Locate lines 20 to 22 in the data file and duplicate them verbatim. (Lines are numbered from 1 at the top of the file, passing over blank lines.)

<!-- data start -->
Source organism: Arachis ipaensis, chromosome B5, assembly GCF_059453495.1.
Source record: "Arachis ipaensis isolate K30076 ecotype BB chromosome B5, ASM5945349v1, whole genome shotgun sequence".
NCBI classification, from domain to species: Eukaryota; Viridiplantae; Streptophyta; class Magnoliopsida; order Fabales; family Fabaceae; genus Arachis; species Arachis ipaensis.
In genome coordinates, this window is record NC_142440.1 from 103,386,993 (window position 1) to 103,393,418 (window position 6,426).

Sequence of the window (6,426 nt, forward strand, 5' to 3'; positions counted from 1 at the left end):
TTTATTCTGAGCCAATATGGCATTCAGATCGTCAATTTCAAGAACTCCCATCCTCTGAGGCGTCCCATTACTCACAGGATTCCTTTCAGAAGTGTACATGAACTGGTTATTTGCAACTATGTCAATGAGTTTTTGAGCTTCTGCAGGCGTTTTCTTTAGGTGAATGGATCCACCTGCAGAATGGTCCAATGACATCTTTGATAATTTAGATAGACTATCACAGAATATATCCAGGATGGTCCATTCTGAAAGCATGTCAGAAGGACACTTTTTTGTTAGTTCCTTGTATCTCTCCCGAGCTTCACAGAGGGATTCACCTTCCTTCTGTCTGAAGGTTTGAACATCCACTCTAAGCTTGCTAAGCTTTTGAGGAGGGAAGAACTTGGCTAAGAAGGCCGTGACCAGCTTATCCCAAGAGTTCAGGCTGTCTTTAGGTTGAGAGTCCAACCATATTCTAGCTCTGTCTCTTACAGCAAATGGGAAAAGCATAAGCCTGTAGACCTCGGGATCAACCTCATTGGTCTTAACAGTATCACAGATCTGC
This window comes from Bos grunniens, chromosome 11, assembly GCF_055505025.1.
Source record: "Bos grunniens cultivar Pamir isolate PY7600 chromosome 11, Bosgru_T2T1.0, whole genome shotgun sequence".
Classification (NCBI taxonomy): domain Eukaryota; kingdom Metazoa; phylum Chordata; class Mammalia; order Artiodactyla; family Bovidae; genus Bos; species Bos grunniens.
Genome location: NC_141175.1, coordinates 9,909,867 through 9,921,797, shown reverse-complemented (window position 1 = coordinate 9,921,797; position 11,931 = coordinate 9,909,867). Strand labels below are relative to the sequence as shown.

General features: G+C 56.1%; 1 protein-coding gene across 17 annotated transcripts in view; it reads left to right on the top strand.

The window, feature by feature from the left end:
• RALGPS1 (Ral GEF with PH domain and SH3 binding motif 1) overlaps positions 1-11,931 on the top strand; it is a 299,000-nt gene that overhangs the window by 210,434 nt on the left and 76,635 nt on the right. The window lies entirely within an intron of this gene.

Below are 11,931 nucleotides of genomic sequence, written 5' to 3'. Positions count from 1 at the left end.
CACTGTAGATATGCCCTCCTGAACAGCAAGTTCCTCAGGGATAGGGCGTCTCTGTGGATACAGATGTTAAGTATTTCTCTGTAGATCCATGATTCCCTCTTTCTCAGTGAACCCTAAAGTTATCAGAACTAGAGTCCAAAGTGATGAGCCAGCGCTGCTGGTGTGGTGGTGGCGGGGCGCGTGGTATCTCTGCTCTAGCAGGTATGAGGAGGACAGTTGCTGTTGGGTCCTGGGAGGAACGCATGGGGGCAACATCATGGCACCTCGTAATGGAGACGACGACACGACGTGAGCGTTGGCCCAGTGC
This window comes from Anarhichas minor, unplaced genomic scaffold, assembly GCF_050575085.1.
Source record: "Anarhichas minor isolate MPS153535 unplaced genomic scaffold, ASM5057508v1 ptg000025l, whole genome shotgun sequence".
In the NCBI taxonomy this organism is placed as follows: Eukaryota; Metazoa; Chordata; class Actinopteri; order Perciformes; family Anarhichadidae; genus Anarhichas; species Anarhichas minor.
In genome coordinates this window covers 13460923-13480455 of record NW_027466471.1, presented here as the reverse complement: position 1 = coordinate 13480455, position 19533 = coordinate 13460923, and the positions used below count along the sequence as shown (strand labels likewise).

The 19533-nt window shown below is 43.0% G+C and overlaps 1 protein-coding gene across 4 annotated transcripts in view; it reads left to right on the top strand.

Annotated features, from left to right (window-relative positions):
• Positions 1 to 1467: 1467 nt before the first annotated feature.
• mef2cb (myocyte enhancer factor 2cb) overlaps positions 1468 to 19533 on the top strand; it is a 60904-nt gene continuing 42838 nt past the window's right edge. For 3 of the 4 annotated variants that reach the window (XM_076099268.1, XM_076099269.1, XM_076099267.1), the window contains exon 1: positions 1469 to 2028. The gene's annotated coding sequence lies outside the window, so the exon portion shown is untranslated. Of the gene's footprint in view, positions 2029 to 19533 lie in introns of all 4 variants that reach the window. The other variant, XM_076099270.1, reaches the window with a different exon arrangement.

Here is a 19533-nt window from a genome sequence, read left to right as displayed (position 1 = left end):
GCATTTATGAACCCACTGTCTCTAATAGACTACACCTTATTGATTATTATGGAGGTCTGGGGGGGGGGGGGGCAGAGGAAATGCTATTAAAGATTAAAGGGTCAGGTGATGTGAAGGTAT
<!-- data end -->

The 19533-nt window shown below is 43.0% G+C and overlaps 1 protein-coding gene across 4 annotated transcripts in view; it reads left to right on the top strand.

Annotated features, from left to right (window-relative positions):
• Positions 1 to 1467: 1467 nt before the first annotated feature.